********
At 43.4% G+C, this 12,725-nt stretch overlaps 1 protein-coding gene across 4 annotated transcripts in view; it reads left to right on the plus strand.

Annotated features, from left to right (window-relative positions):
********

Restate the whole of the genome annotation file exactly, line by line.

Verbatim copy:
At 43.4% G+C, this 12,725-nt stretch overlaps 1 protein-coding gene across 4 annotated transcripts in view; it reads left to right on the plus strand.

Annotated features, from left to right (window-relative positions):